A couple of years ago, I discovered the joys of green smoothies, which are drinks made of blended raw fruits and greens. Yes, I know they sound kind of bizarre and hippy-dippy at first blush. The first few times I saw folks drinking them, I took a big, old, not-very-polite pass, but eventually, I caved in and tasted one. And you know what? It tasted a little different, as in, whoa, that’s a lot of chlorophyll, but mostly, it was fruity. Here’s the thing, though. A half-hour after I had my first green smoothie, I WANTED ANOTHER ONE. Right away. And next day I came back for more. It was a definite craving.
The only other time I’ve felt such a strong and direct message to EAT THIS from my body was when I was pregnant and I had specific food cravings for Dos Coyotes Adobe Salad. I used to camp out in front of their restaurant, praying for it to open early. (I joke that my oldest child is made of hot chocolate and Dos Coyote salad). I listened to my body then–the alternative was more dry heaves and more misery, wow, how I hated being pregnant, but that’s neither here nor there–and I’m listening to my body now as well. Based on my physical response to them, I’m convinced that green smoothies contain a high percentage of the nutrition my body needs. And believe me, nobody is more surprised than I.
So now I have a smoothie most every day. They are very satisfying and have quieted my cravings for salty and sugary snacks. (And hey, they are a great weight-loss aid, if you’re looking for that sort of thing). I sleep much better when I’ve drunk one that day, and my skin is smoother and more elastic. They straighten my digestive system out very quickly, if you know what I mean. ;-) And I’m convinced that they give me much more energy. For what it’s worth, if I suffered from any kind of chronic illness, I’d definitely give these a whirl. But I think most people would enjoy and profit from them. I give them to my kids because I don’t think they eat nearly enough greens otherwise. I have found, however, that I have to either put their smoothies in an opaque cup (so they can’t see the GREEN which is apparently scary) or add raspberries, which lends the drink a sort of pinkish hue.
If you want to try to make your own, here are a couple of hints. Your first green smoothies probably ought to be heavy on the fruit and light on the greens until you grow accustomed to the taste of chlorophyll. (It probably won’t take long until you’re wanting to put more greens in but let that evolve naturally). Some people like to add frozen fruit or crushed ice to their smoothie. Initially, I think I preferred them this way, too, though now I don’t care. And you can also make savory smoothies, sort of like V-8 juice, except all raw, of course. So instead of apples and berries, use tomatoes, celery and greens, with maybe a little onion and lemon juice? Gazpacho in a cup!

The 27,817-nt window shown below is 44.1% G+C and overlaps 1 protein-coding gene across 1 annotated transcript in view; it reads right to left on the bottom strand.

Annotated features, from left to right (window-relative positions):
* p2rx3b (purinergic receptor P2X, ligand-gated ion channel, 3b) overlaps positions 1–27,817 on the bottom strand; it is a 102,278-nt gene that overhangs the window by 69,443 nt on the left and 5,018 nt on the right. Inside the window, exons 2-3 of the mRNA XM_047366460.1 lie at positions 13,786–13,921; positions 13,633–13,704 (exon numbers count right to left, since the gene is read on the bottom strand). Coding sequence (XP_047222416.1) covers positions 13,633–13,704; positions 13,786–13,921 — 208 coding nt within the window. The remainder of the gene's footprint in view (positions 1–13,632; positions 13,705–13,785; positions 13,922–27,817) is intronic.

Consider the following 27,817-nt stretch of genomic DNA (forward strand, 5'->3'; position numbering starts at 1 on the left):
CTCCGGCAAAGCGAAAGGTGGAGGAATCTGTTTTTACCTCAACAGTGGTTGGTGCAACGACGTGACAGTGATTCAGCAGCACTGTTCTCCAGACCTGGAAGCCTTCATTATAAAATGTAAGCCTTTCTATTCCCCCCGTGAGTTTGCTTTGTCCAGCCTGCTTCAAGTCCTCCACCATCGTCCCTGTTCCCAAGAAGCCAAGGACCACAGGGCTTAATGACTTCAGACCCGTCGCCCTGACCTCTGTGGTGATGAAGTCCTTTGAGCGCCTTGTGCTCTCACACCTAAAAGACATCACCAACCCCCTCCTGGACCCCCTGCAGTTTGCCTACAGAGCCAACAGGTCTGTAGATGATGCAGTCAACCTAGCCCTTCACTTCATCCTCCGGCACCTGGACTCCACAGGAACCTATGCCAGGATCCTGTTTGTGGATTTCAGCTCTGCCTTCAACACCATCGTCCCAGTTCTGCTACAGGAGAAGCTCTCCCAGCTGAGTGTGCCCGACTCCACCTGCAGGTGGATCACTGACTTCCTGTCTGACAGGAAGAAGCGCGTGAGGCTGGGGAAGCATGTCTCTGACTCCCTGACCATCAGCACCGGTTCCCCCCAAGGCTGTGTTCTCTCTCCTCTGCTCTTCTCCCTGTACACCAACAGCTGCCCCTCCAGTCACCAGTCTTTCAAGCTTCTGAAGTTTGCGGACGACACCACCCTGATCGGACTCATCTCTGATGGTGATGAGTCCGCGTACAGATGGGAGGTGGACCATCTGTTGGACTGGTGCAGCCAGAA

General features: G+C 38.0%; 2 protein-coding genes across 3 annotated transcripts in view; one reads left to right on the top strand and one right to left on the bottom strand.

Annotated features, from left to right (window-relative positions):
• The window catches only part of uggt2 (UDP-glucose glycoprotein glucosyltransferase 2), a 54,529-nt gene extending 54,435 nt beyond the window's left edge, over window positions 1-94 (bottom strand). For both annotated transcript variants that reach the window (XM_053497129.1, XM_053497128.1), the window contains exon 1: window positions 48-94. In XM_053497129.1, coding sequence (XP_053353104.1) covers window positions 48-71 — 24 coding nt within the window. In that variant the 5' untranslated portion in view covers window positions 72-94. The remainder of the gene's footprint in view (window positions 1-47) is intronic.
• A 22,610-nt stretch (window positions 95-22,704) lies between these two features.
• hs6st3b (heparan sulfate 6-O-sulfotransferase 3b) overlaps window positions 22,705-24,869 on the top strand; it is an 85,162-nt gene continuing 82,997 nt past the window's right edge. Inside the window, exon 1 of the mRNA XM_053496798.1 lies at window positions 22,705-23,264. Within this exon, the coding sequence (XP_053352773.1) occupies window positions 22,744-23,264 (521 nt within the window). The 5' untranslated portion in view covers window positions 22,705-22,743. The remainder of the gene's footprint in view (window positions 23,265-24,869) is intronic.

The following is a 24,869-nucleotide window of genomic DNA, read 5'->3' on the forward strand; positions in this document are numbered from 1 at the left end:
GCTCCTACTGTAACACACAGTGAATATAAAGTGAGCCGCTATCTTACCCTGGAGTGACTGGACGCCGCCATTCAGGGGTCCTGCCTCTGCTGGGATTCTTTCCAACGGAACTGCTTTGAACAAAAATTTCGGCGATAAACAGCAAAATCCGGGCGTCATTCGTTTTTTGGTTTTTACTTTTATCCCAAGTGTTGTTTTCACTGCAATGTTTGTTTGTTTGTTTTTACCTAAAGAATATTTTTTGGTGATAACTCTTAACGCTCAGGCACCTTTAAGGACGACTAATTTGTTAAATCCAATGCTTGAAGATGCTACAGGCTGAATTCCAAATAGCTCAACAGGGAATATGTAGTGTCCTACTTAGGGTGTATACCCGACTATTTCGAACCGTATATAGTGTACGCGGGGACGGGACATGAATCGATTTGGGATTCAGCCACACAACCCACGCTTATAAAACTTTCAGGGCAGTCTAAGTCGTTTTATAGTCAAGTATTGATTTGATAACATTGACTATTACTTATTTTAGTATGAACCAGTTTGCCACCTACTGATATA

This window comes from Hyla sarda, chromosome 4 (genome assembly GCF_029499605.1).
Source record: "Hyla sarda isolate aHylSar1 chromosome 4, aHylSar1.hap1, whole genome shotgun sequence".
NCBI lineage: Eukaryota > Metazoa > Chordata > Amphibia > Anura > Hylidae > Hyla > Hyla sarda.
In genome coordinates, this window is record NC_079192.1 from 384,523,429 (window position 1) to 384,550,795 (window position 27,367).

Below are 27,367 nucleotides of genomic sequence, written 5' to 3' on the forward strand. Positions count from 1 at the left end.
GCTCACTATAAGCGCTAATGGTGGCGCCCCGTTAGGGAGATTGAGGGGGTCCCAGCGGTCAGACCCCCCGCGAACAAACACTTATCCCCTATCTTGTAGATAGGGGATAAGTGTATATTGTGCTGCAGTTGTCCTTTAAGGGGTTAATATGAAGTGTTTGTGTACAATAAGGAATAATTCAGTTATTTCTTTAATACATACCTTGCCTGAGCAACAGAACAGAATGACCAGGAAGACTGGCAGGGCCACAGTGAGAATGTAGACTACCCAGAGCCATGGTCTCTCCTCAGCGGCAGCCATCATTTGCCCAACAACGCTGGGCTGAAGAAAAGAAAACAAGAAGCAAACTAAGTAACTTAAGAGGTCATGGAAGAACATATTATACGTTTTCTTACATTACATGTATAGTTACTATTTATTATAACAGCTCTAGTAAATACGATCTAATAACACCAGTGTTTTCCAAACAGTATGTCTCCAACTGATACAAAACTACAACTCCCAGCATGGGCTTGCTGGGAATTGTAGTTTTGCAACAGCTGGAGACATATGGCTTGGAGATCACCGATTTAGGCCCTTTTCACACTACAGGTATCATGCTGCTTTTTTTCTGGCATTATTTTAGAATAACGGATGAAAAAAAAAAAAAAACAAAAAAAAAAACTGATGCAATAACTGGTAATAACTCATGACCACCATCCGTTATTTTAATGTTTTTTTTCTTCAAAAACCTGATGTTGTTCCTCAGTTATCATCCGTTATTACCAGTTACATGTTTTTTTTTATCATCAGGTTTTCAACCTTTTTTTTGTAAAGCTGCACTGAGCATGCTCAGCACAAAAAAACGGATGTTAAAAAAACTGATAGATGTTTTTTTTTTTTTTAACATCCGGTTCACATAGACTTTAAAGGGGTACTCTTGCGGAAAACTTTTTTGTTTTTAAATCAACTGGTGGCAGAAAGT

So anyhow, back to the weeds.
There are tons of possibilities for greens, and I like to vary them so I don’t get bored. (Lettuce is lousy in smoothies, by the way). But I really enjoy parsley, Swiss Chard, spinach, and kale, and I’ve started to experiment with weeds like clover, dandelion greens, and lamb’s quarter. Right now, there’s a bumper crop of tender little lamb’s quarter growing along the edges in my hoop house and in my unweeded garden beds, so that’s been my green of choice lately. You can’t get any more fresh, local, or organic than that!
Lamb’s Quarter, or Quarters (Latin name, Chenopodium album, also called, quite charmingly, Fat Hen or quelite de ceniza) is an ancient relative of spinach. It was brought to North America by early European settlers as a pot herb for their table, but based on its nicknames, I suspect plenty of farmers discovered it made a good animal feed as well. It has colonized very well (I’ve known it to grow four or more feet high in the field, though it’s obviously not tender and delicious at that size) and grows most often in disturbed soil, or even up from cracks in the sidewalk. It’s not only mild-tasting and yummy, it’s also full of all sort of vitamins and minerals. According to this and other websites, lambs quarter is low in saturated fat and cholesterol. (Obviously). It is also a great source of “Niacin, Folate, Iron, Magnesium and Phosphorus, and a very good source of Dietary Fiber, Protein, Vitamin A, Vitamin C, Thiamin, Riboflavin, Vitamin B6, Calcium, Potassium, Copper and Manganese.” (www.nutritiondata.com)
You can use lambs quarter anywhere you’d use spinach, such as in quiches, lasagnes, soups, and salads.
And smoothies. So, gather up your washed greens and chunked fruits,
blend really, really well,
and let me know what you think.